What is Node.js?
In order to adequately evaluate the benefits of the Node.js platform, we must evaluate the platform itself. Node.js is a specialized tool for managing I/O across file systems and networks in much the same way that SASS is a specialized tool for making color a variable in your CSS.
Non-blocking I/O: While it doesn’t make I/O operations any faster, this feature does ensure that I/O operations won’t interfere with each other. This means that the server can handle multiple requests at once without bogging down the Node server.
Event-driven: This means that you don’t have to rely on the client to make regular interval requests, limiting useless communication between the server and client. More specifically,
Low latency: The response latency of a modern web application has become one of the most important factors in determining a user’s experience. Node.js is able to quickly respond to connections in an efficient manner, making it very useful in designing real-time, mobile web apps.
Scalable: The manner in which Node.js handles concurrent connections makes it highly scalable. The server can handle as many or as few connections as is required of it without weighing down the Node server.
The platform also features numerous useful modules, saving you the trouble of having to write everything yourself. This, in turn, means that Node.js is really more than one thing: it’s a runtime environment, but it’s also a library.
While Node’s unique design is powerful and elegant, there are also a few drawbacks.
Beyond the various functionalities that are beyond Node.js’s scope of specialization, there are a few drawbacks that can typically be addressed by the developer. Among the most notable of these drawbacks are control flow, error handling, backend instability, and debugging chaos related issues.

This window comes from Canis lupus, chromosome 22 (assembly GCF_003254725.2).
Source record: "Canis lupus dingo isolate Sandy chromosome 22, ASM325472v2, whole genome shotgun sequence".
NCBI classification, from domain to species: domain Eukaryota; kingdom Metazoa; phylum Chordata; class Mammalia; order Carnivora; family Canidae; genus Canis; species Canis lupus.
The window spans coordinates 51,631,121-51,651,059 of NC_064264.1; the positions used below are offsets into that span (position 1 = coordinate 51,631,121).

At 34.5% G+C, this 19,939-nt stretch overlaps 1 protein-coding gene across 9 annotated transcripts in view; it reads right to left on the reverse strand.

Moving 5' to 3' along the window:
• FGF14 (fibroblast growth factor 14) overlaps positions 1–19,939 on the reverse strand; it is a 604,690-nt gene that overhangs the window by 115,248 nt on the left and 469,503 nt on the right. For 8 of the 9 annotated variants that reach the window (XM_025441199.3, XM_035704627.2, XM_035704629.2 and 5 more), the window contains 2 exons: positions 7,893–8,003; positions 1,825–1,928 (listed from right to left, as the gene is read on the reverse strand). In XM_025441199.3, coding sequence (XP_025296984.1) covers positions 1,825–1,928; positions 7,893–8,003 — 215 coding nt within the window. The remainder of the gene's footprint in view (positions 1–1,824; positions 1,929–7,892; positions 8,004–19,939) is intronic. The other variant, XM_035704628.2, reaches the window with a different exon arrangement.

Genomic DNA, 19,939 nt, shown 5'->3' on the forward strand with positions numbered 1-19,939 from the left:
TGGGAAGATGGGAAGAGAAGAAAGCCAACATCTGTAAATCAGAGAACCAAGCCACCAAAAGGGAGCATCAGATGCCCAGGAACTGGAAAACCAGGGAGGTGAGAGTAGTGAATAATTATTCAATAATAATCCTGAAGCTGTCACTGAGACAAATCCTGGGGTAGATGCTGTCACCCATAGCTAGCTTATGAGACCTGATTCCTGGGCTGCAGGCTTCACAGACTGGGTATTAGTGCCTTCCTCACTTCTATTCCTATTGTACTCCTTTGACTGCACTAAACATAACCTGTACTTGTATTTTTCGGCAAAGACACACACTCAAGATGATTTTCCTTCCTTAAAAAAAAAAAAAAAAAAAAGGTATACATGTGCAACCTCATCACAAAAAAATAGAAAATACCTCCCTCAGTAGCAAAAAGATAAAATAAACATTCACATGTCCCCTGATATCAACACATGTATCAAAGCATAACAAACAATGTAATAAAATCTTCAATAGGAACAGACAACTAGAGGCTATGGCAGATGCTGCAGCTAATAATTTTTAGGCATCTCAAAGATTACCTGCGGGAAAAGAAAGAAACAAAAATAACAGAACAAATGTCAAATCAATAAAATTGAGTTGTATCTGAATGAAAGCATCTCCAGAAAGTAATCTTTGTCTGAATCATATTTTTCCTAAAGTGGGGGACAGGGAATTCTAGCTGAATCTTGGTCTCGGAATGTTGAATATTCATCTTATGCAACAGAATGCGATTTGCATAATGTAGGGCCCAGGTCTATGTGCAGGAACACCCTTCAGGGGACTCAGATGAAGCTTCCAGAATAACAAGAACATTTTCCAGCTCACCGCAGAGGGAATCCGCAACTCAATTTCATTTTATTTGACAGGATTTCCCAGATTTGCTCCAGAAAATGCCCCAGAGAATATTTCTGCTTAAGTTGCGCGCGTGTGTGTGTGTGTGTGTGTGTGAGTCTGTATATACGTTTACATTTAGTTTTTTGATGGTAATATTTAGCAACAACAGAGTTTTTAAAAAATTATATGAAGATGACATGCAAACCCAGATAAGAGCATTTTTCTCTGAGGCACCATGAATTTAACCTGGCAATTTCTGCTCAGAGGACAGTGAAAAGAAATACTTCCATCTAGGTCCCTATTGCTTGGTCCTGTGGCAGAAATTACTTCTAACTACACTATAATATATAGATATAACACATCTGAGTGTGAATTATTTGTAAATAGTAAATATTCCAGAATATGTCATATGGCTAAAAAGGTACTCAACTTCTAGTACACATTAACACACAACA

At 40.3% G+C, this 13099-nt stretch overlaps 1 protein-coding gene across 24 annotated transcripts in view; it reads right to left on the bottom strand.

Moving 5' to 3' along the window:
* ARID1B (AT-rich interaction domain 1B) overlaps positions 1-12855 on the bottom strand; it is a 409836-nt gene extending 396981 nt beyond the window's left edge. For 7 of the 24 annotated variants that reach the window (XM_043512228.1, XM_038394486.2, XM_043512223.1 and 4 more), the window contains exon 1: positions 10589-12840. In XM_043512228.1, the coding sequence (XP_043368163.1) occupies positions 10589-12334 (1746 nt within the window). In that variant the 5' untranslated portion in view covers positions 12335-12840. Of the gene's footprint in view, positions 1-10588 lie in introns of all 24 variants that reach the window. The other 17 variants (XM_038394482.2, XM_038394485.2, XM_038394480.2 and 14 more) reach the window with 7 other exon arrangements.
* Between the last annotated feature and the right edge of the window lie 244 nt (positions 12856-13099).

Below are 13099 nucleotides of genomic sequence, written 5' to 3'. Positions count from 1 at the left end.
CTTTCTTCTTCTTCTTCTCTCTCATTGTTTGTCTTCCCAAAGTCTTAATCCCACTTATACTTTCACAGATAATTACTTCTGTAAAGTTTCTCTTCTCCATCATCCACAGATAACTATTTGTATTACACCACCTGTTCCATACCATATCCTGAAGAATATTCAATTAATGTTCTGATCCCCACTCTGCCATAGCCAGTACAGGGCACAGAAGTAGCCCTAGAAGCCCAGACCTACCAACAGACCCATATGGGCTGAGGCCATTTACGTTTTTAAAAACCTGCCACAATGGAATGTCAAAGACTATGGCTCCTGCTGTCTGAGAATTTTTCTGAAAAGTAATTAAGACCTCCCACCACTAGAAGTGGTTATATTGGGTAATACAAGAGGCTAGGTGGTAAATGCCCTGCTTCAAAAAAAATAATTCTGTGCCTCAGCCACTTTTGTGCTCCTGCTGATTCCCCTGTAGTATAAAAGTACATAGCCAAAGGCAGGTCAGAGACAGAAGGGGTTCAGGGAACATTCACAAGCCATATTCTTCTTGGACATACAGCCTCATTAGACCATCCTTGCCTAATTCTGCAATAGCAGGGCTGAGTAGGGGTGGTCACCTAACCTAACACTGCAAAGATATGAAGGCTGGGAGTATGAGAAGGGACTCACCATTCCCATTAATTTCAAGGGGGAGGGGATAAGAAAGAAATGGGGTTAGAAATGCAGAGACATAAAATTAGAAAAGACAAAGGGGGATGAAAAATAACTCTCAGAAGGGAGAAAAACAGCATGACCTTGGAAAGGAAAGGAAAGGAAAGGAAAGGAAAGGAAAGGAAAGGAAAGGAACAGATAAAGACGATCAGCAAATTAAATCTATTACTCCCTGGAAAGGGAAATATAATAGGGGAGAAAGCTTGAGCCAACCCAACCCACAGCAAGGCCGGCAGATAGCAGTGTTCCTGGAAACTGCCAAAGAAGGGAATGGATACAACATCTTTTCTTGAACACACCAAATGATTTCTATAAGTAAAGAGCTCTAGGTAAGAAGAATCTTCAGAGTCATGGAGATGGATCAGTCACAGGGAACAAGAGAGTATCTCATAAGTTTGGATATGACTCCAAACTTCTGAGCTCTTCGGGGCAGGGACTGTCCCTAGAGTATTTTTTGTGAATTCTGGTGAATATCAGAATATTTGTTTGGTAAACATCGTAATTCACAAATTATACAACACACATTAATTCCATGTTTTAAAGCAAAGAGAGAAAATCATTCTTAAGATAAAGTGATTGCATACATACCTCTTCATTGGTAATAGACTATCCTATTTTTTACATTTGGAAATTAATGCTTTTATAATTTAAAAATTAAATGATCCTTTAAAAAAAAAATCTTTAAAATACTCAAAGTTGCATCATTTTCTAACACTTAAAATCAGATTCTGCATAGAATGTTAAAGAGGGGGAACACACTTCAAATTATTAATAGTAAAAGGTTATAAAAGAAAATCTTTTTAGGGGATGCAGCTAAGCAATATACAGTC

Control Flow: The callback pattern is a powerful approach to asynchrony, however it can cause many issues for the developer – “callback hell” is among the unfortunate side-effects. Node.js supports other control flow patterns that can address this concern, for the most part. The other control flow patterns include events, streams, async modules, promises, and coroutines, to name a few.
Error handling: Each node process is responsible for a huge number of connections, so any unhandled errors could interrupt a large number of connections at once, as opposed to interrupting only the connection experiencing the error. This can be largely mitigated by handling all errors.
Back End instability: Due to Node’s asynchronous handling of incoming requests, high-traffic situations can contribute to backend instability. As more and more incoming requests become delegated to the worker thread pool, the backend can become saturated with too many requests.
Debugging chaos: Due to the relative immaturity of the platform, Node.js almost completely lacks any native debugging tools. Fortunately, tools like node-inspector, DTrace, and V8’s debugger exist to make debugging less of a nightmare.